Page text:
Toddlers and puppies have a lot in common. For one thing, they’re impressionable. This is a crucial advantage when you’re trying to train either one of them to mind you. You don’t want your toddler playing with plugged-in electric cords, and you don’t want your puppy chewing them.
Why Put a Puppy Through Obedience Training?
Teaching a puppy to obey you won’t solve 100 percent of behavioral problems. However, it’s the cornerstone for establishing communication between the two of you, according to Perfect Paws.
A well-trained dog can be trusted with a far greater amount of freedom than one who gets no obedience training. Once you’re communicating well with your puppy, you can teach the pooch to do anything from not bolting out the front door, to staying off your new bedspread.
Establishing a Social Hierarchy
The first step in teaching a puppy to do want you want is to establish a social hierarchy. You’re teaching the dog to respect you and be submissive to you. It’s not necessary to use elaborate methods to set yourself up as the leader of the pack in the dog’s eyes.
You can make sure the dog understands that you’re at the top of the ladder by teaching him or her a subordinate role. An easy way to do this is showing the pup how to be submissive by raising a paw as in shaking hands, by rolling over or by licking your hand. To puppies, this is fun. Each activity is a trick they can perform for praise while acknowledging that you’re in charge by minding you.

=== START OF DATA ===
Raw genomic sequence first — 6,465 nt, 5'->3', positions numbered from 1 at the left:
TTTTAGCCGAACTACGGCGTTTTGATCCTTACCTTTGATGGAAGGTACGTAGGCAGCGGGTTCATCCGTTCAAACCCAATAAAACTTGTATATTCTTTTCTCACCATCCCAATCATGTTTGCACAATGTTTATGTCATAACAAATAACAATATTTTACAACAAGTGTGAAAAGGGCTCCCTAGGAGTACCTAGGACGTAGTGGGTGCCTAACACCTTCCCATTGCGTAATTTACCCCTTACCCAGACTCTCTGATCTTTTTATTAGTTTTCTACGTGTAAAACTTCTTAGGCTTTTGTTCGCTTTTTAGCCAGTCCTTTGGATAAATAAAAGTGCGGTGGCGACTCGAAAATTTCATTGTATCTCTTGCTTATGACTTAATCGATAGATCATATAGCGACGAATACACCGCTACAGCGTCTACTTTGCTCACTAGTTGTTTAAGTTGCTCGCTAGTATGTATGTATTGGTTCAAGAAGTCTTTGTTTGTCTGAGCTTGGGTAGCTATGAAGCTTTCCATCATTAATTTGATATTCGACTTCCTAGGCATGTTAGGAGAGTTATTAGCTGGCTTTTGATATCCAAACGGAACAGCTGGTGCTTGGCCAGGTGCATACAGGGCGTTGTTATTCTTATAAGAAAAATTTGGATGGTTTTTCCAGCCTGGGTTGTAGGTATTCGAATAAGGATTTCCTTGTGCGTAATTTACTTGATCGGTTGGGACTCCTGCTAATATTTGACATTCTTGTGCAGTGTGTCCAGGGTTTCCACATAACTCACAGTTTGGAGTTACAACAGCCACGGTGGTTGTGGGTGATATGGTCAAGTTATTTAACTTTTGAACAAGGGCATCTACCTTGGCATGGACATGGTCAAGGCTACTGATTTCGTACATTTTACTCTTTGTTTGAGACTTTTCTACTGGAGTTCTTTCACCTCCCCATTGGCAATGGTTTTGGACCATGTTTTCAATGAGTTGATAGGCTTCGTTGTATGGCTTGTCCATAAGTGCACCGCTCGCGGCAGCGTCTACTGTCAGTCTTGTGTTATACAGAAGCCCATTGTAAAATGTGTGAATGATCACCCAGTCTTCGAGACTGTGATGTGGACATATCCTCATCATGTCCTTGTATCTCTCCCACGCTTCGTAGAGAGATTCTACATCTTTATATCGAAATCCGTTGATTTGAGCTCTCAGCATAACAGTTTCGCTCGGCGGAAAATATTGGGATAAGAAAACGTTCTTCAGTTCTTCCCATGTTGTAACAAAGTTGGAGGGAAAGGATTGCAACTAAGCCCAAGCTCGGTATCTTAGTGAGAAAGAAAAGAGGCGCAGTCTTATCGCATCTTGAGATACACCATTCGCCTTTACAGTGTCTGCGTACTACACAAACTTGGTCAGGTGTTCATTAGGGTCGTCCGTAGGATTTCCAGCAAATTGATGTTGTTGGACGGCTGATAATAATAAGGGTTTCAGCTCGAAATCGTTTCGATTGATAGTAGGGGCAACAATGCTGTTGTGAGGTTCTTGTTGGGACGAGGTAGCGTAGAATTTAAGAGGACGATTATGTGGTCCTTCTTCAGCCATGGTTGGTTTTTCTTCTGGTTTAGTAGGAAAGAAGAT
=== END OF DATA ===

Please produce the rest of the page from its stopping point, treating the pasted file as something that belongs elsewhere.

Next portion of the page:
Using One Important Tool
You only need one tool in order to train a puppy to obey you, and it’s free. That tool is your voice.
How many times can you recall hearing an owner over-reprimand a puppy during training? All the dog remembers is one “NO!” or “Bad dog!” after another.
The essential aspect of training a puppy is rewarding the animal for good behavior. The more times you reward the dog, the faster your pet will learn the desired behavior. Misbehaving tends to get your attention so quickly that it’s easy to forget to praise good behavior.
When you want the puppy to learn a behavior, you need to essentially set up the same situation over and over until the dog understands what you want. If, for example, you want the dog to lie quietly in the back seat of the car while you’re driving, practice this over and over on a quiet street. At the end of the ride, verbally praise the dog. It’s a cycle of repetition and reward for a job well done. Don’t, however, try to teach this behavior by positioning and repositioning the dog while zipping along on a six-lane freeway.
Your voice is also your most important tool when it comes to necessary reprimands during obedience training. The first step is deflecting the incorrect behavior with a one-word command. For example, to get a puppy off a bed, firmly say, “Off!” Then immediately show the dog what you want him or her to do instead, such as leading the pooch to his toys and praising him when he starts to play with them.
If you find you have trouble teaching your puppy to mind you, by all means consider enrolling both of you in a local class to master the basics. Either way, most of the training will occur at home.